Stem cells aid muscle repair and strengthening after resistance exercise

University of Illinois kinesiology and community health professor Marni Boppart studies the mechanisms that enable muscles to recover and grow stronger after exercise. Credit: L. Brian Stauffer

A new study in mice reveals that mesenchymal (mezz-EN-chem-uhl) stem cells (MSCs) help rejuvenate skeletal muscle after resistance exercise.

By injecting MSCs into mouse leg muscles prior to several bouts of eccentric exercise (similar to the lengthening contractions performed during resistance training in humans that result in mild muscle damage), researchers were able to increase the rate of repair and enhance the growth and strength of those muscles in the exercising mice.

The findings, described in the journal Medicine and Science in Sports and Exercise, may one day lead to new interventions to combat age-related declines in and function, said University of Illinois kinesiology and community health professor Marni Boppart, who led the research.

"We have an interest in understanding how muscle responds to exercise, and which cellular components contribute to the increase in repair and growth with exercise," she said. "But the primary goal of our lab really is to have some understanding of how we can rejuvenate the aged muscle to prevent the physical disability that occurs with age, and to increase quality of life in general as well."

MSCs occur naturally in the body and may differentiate into several different cell types. They form part of the stroma, the connective tissue that supports organs and other tissues.

MSCs also excrete growth factors and, according to the new study, stimulate , called satellite cells, to expand inside the tissue and contribute to repair following injury. Once present and activated, actually fuse to the damaged and form new fibers to reconstruct the muscle and enhance strength.

"Satellite cells are a primary target for the rejuvenation of aged muscle, since activation becomes increasingly impaired and recovery from injury is delayed over the lifespan," Boppart said. "MSC transplantation may provide a viable solution to reawaken the aged satellite cell."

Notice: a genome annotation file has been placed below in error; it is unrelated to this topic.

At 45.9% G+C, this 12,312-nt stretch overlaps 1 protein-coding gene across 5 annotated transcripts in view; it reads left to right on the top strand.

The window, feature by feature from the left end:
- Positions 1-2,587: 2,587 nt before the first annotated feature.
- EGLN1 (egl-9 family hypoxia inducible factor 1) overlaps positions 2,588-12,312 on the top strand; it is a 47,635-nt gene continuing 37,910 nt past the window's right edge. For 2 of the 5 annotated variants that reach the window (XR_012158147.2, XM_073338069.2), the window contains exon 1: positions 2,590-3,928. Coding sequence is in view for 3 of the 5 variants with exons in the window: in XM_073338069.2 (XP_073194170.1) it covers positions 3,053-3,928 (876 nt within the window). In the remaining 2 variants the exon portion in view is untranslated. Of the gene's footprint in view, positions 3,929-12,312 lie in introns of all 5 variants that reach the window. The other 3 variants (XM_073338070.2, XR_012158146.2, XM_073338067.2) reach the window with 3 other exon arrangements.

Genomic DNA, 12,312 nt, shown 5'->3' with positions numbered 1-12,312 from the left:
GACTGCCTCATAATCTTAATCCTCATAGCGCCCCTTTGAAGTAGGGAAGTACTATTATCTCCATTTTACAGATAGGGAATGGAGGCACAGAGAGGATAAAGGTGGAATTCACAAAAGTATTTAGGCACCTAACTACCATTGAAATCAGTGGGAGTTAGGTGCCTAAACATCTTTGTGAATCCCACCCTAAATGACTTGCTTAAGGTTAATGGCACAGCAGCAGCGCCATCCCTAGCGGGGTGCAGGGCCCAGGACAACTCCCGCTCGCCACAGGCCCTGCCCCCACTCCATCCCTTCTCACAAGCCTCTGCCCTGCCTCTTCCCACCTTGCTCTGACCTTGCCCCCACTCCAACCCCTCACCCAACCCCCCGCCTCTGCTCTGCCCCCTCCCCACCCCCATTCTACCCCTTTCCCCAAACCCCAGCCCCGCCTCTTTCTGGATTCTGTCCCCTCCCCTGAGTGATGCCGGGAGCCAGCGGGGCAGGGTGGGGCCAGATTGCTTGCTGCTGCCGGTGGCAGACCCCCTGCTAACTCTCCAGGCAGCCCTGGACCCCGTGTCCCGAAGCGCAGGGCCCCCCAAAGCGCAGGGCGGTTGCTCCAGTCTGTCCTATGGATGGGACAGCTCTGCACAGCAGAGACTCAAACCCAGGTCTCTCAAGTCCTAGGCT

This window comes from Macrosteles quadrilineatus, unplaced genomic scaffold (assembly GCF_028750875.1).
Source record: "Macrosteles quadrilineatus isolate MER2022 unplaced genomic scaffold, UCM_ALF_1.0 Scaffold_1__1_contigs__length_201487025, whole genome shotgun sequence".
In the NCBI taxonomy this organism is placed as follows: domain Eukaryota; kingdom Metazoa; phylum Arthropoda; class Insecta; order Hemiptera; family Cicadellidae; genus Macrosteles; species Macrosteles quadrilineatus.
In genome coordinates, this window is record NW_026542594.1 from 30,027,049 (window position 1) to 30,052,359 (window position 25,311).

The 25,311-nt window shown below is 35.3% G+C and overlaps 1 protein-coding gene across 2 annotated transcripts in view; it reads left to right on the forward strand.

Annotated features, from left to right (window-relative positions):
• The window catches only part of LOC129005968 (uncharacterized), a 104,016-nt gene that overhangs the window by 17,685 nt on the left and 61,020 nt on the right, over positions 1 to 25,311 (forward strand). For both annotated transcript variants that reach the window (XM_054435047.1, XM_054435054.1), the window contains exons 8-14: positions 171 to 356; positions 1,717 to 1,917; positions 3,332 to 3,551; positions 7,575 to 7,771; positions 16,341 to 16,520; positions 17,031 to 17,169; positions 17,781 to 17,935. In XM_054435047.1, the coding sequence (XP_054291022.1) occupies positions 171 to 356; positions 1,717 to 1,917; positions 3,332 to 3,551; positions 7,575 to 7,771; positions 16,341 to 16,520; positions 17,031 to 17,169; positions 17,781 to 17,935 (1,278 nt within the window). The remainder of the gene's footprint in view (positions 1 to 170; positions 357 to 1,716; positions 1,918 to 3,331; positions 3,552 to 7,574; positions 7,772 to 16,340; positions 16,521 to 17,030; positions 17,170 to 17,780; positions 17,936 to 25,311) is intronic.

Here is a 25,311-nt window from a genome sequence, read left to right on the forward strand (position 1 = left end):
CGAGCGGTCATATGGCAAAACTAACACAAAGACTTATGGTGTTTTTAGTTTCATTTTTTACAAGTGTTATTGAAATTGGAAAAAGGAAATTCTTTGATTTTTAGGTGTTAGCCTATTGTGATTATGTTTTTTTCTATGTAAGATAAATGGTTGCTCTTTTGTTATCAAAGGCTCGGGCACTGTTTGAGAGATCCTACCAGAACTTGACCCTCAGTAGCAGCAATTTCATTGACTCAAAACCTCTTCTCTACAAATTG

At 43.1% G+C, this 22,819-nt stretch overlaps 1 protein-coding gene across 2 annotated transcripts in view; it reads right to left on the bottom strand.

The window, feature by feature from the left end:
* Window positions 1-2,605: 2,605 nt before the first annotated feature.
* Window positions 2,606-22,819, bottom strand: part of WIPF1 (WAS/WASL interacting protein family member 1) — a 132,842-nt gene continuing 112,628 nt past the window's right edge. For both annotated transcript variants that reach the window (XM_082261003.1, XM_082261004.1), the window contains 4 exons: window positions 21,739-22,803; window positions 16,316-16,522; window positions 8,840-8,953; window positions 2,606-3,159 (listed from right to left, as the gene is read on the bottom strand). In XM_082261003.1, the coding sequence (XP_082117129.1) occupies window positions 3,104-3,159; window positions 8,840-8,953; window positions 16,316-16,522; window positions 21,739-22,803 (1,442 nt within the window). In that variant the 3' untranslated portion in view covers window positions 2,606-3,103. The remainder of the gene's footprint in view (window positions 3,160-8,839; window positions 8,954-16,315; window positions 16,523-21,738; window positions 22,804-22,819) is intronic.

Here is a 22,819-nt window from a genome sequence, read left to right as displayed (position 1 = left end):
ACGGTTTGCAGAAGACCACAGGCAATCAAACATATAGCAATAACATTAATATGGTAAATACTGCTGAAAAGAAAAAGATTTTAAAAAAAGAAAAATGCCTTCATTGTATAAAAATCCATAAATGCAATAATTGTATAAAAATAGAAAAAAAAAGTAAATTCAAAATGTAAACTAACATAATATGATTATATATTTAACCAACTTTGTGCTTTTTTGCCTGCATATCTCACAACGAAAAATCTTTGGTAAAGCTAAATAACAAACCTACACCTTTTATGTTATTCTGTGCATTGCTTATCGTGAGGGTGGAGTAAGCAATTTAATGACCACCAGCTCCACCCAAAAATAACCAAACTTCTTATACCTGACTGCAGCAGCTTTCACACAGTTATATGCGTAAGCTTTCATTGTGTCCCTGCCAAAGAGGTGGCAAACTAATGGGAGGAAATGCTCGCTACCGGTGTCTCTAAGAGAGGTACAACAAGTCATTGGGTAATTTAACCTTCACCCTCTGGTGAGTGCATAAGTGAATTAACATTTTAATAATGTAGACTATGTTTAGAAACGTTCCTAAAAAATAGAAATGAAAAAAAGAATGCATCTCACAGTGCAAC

Satellite cells themselves will likely never be used therapeutically to enhance repair or strength in young or aged muscle "because they cause an immune response and rejection within the tissue," Boppart said. But MSCs are "immunoprivileged," meaning that they can be transplanted from one individual to another without sparking an immune response.

"Skeletal muscle is a very complex organ that is highly innervated and vascularized, and unfortunately all of these different tissues become dysfunctional with age," Boppart said. "Therefore, development of an intervention that can heal multiple tissues is ideally required to reverse age-related declines in mass and function. MSCs, because of their ability to repair a variety of different tissue types, are perfectly suited for this task."

More information: The paper, "Mesenchymal stem cells augment the adaptive response to eccentric exercise," is in press and is available online.

add to favorites email to friend print save as pdf

Related Stories

Exercise triggers stem cells in muscle

Feb 06, 2012

University of Illinois researchers determined that an adult stem cell present in muscle is responsive to exercise, a discovery that may provide a link between exercise and muscle health. The findings could lead to new therapeutic ...

Recommended for you

Growing a blood vessel in a week

18 hours ago

The technology for creating new tissues from stem cells has taken a giant leap forward. Three tablespoons of blood are all that is needed to grow a brand new blood vessel in just seven days. This is shown ...

Testing time for stem cells

21 hours ago

DefiniGEN is one of the first commercial opportunities to arise from Cambridge's expertise in stem cell research. Here, we look at some of the fundamental research that enables it to supply liver and pancreatic ...

Team finds key signaling pathway in cause of preeclampsia

Oct 23, 2014

A team of researchers led by a Wayne State University School of Medicine associate professor of obstetrics and gynecology has published findings that provide novel insight into the cause of preeclampsia, the leading cause ...

Rapid test to diagnose severe sepsis

Oct 23, 2014

A new test, developed by University of British Columbia researchers, could help physicians predict within an hour if a patient will develop severe sepsis so they can begin treatment immediately.

User comments